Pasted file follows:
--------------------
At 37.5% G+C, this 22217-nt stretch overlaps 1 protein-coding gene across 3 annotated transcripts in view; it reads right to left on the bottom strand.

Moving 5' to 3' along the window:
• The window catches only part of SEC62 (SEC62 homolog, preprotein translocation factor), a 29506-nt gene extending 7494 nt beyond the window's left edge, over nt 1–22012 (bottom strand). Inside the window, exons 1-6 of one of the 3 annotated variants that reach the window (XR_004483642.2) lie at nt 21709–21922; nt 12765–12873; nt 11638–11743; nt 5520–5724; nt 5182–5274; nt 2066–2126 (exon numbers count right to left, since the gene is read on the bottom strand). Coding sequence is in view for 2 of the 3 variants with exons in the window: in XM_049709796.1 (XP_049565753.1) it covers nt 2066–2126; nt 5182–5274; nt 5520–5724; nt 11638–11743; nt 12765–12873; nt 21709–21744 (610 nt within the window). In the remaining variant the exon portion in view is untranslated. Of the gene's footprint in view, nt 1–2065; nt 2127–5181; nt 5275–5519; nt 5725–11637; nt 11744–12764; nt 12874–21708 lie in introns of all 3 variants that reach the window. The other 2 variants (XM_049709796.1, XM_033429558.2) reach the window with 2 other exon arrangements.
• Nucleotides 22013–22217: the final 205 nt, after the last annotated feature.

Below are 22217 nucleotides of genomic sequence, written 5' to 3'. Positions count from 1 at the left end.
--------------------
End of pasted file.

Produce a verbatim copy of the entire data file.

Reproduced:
At 37.5% G+C, this 22217-nt stretch overlaps 1 protein-coding gene across 3 annotated transcripts in view; it reads right to left on the bottom strand.

Moving 5' to 3' along the window:
• The window catches only part of SEC62 (SEC62 homolog, preprotein translocation factor), a 29506-nt gene extending 7494 nt beyond the window's left edge, over nt 1–22012 (bottom strand). Inside the window, exons 1-6 of one of the 3 annotated variants that reach the window (XR_004483642.2) lie at nt 21709–21922; nt 12765–12873; nt 11638–11743; nt 5520–5724; nt 5182–5274; nt 2066–2126 (exon numbers count right to left, since the gene is read on the bottom strand). Coding sequence is in view for 2 of the 3 variants with exons in the window: in XM_049709796.1 (XP_049565753.1) it covers nt 2066–2126; nt 5182–5274; nt 5520–5724; nt 11638–11743; nt 12765–12873; nt 21709–21744 (610 nt within the window). In the remaining variant the exon portion in view is untranslated. Of the gene's footprint in view, nt 1–2065; nt 2127–5181; nt 5275–5519; nt 5725–11637; nt 11744–12764; nt 12874–21708 lie in introns of all 3 variants that reach the window. The other 2 variants (XM_049709796.1, XM_033429558.2) reach the window with 2 other exon arrangements.
• Nucleotides 22013–22217: the final 205 nt, after the last annotated feature.

Below are 22217 nucleotides of genomic sequence, written 5' to 3'. Positions count from 1 at the left end.